This is also a great way to practice their ability to follow directions and can strengthen their social skills. Teach them how to use gardening gloves, proper tools and let them experience the joy and patience of watching something grow.
Break Out The Binoculars
Activities that the entire family can participate in are a great way to combine learning and education. Birdwatching is a great opportunity to do this and can be done from the safety of your own backyard.
Start by adding bird feeders to your backyard, or better yet make some together by rolling a pinecone in peanut butter and birdseed. Go Explore Nature encourages you to invest in a field guide and make a game of identifying the different birds. To further encourage the activity, get a pair of child-friendly binoculars or try going for a nature walk.
Set Up Camp
Backyard camping is the perfect balance of letting kids feel safe and secure while still creating a new experience. You do not need expert-level equipment for your own backyard. Parents Magazine recommends seeing what you have around your house first. You really only need a pop-up tent, some sleeping bags, a backpack and a flashlight.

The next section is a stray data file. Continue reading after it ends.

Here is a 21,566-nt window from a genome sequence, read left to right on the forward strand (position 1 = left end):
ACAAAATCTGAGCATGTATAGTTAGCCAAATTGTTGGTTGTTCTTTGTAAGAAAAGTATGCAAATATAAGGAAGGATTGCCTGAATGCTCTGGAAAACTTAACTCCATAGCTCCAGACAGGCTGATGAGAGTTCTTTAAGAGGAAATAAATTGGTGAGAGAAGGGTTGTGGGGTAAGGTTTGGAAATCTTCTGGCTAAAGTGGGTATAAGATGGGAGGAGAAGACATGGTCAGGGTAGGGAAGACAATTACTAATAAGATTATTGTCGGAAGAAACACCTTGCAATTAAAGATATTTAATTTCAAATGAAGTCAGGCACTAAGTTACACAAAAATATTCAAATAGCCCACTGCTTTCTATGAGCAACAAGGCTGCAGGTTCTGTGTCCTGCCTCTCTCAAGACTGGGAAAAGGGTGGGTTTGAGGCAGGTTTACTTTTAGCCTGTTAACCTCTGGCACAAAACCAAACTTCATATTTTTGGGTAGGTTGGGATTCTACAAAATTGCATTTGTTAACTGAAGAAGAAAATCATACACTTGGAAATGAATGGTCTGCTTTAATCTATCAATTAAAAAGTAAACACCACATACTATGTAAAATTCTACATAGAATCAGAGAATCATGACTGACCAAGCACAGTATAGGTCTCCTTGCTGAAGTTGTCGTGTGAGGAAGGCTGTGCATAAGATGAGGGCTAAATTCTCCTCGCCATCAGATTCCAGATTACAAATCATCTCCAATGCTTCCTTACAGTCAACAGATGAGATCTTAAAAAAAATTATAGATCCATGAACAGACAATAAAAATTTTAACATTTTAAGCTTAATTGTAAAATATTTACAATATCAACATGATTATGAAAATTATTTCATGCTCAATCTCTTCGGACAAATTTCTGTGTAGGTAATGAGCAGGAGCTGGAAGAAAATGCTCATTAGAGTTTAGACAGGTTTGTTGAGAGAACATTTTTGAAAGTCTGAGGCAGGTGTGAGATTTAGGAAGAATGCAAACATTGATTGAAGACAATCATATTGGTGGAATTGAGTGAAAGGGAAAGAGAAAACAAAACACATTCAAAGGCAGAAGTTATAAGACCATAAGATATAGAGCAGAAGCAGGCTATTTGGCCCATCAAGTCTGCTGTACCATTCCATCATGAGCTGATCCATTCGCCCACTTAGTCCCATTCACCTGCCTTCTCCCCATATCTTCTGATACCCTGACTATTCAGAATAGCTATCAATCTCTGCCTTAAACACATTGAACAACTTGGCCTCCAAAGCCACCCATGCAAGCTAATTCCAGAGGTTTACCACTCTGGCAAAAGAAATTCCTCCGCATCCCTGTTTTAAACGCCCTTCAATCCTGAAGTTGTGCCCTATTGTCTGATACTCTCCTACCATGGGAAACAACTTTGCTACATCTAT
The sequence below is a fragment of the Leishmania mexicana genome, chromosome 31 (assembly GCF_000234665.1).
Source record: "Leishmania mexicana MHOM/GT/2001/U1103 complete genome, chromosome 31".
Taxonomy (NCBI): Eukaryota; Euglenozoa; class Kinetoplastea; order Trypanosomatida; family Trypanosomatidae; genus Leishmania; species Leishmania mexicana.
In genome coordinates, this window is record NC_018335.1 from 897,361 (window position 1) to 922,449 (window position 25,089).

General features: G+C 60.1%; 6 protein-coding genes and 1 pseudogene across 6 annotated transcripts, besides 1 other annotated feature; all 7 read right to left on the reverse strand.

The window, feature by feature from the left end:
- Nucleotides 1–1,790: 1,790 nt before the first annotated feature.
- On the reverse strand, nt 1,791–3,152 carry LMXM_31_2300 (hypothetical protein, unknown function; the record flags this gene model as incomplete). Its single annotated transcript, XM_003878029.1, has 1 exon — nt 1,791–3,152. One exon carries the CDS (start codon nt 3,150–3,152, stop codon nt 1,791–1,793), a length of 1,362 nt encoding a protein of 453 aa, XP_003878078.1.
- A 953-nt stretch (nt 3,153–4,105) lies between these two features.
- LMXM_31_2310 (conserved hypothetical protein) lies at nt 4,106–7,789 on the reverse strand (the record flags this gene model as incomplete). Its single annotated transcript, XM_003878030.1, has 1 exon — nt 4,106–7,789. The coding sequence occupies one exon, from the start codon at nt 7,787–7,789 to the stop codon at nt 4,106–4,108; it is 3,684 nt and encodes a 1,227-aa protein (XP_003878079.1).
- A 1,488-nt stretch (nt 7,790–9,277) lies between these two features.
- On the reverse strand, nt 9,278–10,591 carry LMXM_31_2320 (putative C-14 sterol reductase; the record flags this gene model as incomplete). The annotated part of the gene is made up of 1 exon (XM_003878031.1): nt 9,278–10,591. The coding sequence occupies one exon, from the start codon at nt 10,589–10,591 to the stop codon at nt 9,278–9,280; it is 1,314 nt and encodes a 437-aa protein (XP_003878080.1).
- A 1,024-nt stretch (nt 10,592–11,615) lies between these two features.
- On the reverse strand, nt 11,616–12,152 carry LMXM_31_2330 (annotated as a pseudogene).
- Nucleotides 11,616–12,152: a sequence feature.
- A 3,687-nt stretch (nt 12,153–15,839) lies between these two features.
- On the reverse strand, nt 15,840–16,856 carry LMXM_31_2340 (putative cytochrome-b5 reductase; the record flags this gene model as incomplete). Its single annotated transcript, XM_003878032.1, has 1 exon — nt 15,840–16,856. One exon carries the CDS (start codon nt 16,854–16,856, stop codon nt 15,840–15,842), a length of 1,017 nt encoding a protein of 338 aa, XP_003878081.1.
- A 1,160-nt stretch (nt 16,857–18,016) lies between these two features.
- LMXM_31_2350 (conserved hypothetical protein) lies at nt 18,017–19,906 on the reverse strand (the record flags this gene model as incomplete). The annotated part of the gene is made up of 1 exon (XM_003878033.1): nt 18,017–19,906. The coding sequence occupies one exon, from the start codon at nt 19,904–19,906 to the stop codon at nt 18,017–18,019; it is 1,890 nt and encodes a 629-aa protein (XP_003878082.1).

Plan a night of activities and try to use the house as little as possible. Pack your dinner and clothes and try and settle in for the night. However, if your child is having difficulty sleeping and wants to go back in the house, that is OK. A good night’s sleep trumps an “authentic” outdoor camping trip.
Give Them Some Wheels
It is not uncommon for autistic children to have balance issues or difficulties not feeling in control, however, do not be discouraged from teaching them to ride a bike. It may just take more time and patience to do so. Bike riding can strengthen their motor skills, balance and sensory processing.
Keep the training wheels on until they have built up the muscles. Take your time to teach them to balance on their own. Hold on to the back of the bike until they feel comfortable with you letting go.
For many kids, being outside offers a sense of freedom and a chance to explore. This does not mean you let them run loose. They can still feel this within a restricted and safe environment; secure your backyard with a fence or safety barrier. Remember to supervise your children, as much for their own actions as for a car that they might not notice coming down the street.
There are so many ways to enjoy the outdoors. It offers a calming space where autistic children can explore, gain new skills and become more comfortable with their surrounding environment. Encourage outdoor play and do not hesitate to get involved. Let it be an opportunity to learn and bond.